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FIGURE 13-1 Leading viewed in relationship the other management functions. Schermerhorn/Management, 7e Chapter 13, Figure 13-01.

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Presentation on theme: "FIGURE 13-1 Leading viewed in relationship the other management functions. Schermerhorn/Management, 7e Chapter 13, Figure 13-01."— Presentation transcript:

1 FIGURE 13-1 Leading viewed in relationship the other management functions. Schermerhorn/Management, 7e Chapter 13, Figure 13-01

2 Complexity Planning & Budgeting Targets/Goals Organizing & Staffing Controlling & Problem Solving Change Setting Direction -- Visions Aligning People Motivating “Inspiring/Moving” Rational Intuitive ManagersLeaders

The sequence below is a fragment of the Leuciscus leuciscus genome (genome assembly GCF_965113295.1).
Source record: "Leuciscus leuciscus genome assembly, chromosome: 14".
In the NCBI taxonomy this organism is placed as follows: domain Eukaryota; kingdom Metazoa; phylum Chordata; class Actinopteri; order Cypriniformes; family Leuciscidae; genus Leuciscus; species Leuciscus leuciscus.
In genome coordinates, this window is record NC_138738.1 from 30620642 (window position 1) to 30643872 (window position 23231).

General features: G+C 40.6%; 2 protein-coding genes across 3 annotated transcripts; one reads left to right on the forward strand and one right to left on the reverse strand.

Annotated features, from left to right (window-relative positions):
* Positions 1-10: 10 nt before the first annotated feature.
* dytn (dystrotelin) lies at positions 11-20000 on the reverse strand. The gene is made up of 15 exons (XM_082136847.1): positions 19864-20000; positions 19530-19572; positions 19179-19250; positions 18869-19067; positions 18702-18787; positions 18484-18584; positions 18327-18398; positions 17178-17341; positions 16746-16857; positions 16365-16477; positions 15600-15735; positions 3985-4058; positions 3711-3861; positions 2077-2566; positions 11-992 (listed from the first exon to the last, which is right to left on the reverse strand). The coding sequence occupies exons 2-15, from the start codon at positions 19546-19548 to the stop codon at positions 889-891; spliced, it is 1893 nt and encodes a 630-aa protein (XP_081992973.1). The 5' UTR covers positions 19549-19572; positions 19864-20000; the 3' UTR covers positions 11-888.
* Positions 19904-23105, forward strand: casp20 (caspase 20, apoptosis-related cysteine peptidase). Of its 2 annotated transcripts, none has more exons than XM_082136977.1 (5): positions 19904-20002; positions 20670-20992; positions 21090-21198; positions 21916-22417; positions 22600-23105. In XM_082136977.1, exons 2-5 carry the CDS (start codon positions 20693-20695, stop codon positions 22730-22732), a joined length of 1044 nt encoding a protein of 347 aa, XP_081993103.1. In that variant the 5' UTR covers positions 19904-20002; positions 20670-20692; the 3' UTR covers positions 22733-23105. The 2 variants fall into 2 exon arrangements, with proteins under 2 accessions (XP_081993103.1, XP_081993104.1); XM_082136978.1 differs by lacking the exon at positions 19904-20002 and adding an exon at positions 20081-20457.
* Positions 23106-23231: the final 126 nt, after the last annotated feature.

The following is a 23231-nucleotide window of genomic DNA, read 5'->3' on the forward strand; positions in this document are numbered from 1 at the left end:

3 WHAT LEADERS DO... Recruits, doesn’t just hire Breathes vision into people Models positive behavior Challenges, provokes Is intellectually stimulating Doesn’t interfere, has courage to let it happen Discovers talents Builds the habitat for creativity Instills ownership

4 Schermerhorn - Chapter 13 4 Leadership, vision, and visionary leadership  Leadership The process of inspiring others to work hard to accomplish important tasks.  Visionary leadership A leader who brings to the situation a clear and compelling sense of the future as well as an understanding of the actions needed to get there successfully.

5 Visionary Leadership “I have a dream... “

6 Schermerhorn - Chapter 13 6 What is the nature of leadership?  Power  Ability to get someone else to do something you want or make things happen the way you want.